Inherent Claim Limitation Necessarily Present in the Prior Art Invalidates Patent

By on January 29, 2020

Addressing the issue of obviousness, the US Court of Appeals for the Federal Circuit affirmed the district court’s finding that a patent was invalid based on inherency because the claim limitation was necessarily present in the prior art. Hospira, Inc. v. Fresenius Kabi USA, LLC, Case Nos. 19-1329, -1367 (Fed. Cir. Jan. 9, 2020) (Lourie, J).

The patent at-issue is directed to premixed pharmaceutical compositions of dexmedetomidine that do not require reconstitution or dilution prior to administration and remains stable and active after prolonged storage. Hospira makes and sells dexmedetomidine products, including a ready-to-use product called Precedex Premix covered by the patent at-issue. Fresenius filed an Abbreviated New Drug Application (ANDA) seeking approval by the Food and Drug Administration (FDA) to market a generic ready-to-use dexmedetomidine product. Hospira brought suit alleging infringement under the Hatch-Waxman Act.

After a five-day bench trial and post-trial briefing, the district court held the asserted patent claim invalid because it would have been obvious over the prior art. The district court found that the 4µg/mL preferred embodiment was expressly taught by the prior art and the “about 2% limitation,” which referred to the claim limitation that read “wherein the liquid pharmaceutical composition when stored in the glass container for at least five months exhibits no more than about 2% decrease in the concentration of dexmedetomidine” was inherent based on 20 tested samples that were either from Hospira’s NDA or Fresenius’ ANDA. The district court also found that a person of ordinary skill would have had a reasonable expectation of success in achieving the “about 2% limitation.” Hospira appealed arguing that the district court incorrectly applied the inherency doctrine by considering the inherent properties of non-prior art embodiments and erroneously applied a lower “reasonable expectation of success” standard rather than the higher “necessarily present” standard to the inherency question.

The Federal Circuit affirmed. Turning first to the issue of the reliance on non-prior art embodiments, the Court agreed that the district court did not err in relying on data obtained after the priority date of the asserted patent in its inherency analysis. The Court explained that this “later evidence is not itself prior art; it only helps to elucidate what the prior art consisted of” and it was not legally incorrect for the district court to rely on non-prior art data from Hospira’s NDA and Fresenius’ ANDA as evidence of inherent stability of the 4µg/mL preferred embodiment.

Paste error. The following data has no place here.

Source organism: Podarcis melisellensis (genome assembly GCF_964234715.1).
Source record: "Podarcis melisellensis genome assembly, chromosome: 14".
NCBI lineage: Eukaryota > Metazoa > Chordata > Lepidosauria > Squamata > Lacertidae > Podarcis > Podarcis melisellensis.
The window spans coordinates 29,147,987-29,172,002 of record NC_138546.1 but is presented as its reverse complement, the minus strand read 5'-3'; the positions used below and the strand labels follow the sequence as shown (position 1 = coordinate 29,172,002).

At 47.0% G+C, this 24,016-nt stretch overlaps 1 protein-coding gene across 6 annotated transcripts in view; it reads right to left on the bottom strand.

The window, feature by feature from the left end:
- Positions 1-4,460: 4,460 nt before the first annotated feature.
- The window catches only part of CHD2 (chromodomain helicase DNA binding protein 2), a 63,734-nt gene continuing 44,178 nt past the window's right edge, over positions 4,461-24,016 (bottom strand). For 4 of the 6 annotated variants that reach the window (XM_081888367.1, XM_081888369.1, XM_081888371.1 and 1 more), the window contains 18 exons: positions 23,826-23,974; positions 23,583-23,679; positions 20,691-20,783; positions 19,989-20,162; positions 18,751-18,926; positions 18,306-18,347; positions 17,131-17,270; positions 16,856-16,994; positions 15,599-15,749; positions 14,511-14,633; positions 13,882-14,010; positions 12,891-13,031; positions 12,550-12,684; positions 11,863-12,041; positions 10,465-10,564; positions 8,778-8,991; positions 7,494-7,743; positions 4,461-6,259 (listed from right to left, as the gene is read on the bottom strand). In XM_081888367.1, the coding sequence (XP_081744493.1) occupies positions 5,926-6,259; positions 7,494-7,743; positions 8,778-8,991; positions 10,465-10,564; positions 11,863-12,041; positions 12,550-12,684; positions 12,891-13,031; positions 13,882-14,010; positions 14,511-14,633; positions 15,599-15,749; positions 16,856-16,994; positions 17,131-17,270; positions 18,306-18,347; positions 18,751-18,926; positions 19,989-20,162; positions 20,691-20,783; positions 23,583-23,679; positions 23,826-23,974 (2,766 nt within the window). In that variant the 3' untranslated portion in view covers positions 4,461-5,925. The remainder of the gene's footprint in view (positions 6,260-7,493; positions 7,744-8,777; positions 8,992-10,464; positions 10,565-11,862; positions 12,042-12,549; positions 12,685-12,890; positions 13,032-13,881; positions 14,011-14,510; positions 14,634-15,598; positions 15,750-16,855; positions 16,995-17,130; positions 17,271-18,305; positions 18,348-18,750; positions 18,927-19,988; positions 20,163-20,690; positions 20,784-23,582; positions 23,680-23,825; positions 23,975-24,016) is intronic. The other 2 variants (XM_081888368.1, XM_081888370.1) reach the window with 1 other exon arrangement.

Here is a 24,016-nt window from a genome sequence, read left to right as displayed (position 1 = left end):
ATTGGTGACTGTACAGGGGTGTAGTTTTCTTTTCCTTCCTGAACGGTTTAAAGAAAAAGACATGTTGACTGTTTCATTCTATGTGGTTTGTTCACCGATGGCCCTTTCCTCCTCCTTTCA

Turning next to the issue of whether the district court applied the wrong standard to the inherency question, the Federal Circuit held that the only dispute was whether the district court’s inherency analysis was correct and answered in the affirmative. The Court noted that the district court engaged in unnecessary analysis in evaluating whether a person of ordinary skill would have had a reasonable expectation of successfully achieving the about 2% limitation and thus, conflated the standards for inherency and reasonable expectation of success. But the Court found this was harmless error because “[i]f a property of a composition is in fact inherent, there is no question of a reasonable expectation of success in achieving it.”

Finally, the Federal Circuit held that as a legal matter, the inclusion of an inherent, but undisclosed property of a composition [the about 2% limitation] did not render a claim to the composition non-obvious, because a patent can be invalid based on inherency when the patent itself makes clear that a limitation is “not an additional requirement imposed by the claims…, but rather a property necessarily present.” Here, the Court found that the asserted claim did not recite any manufacturing limitations related to stability or an added component that enhanced stability—it simply recited a composition with a “wherein” clause that described the stability of that recited composition, a result that was inherent in the prior art.

Mandy H. Kim
Mandy H. Kim focuses her practice on intellectual property litigation. Mandy has significant experience managing complex litigations across a wide range of technologies, including in the life sciences, biotechnology, medical devices, computer hardware and software, and consumer electronics industries. Mandy routinely handles motion practice, fact and expert discovery matters, and has litigated a number of cases from pleadings through trial and/or settlement. She has represented clients in federal and state courts, and before the International Trade Commission. Read Mandy H. Kim's full bio.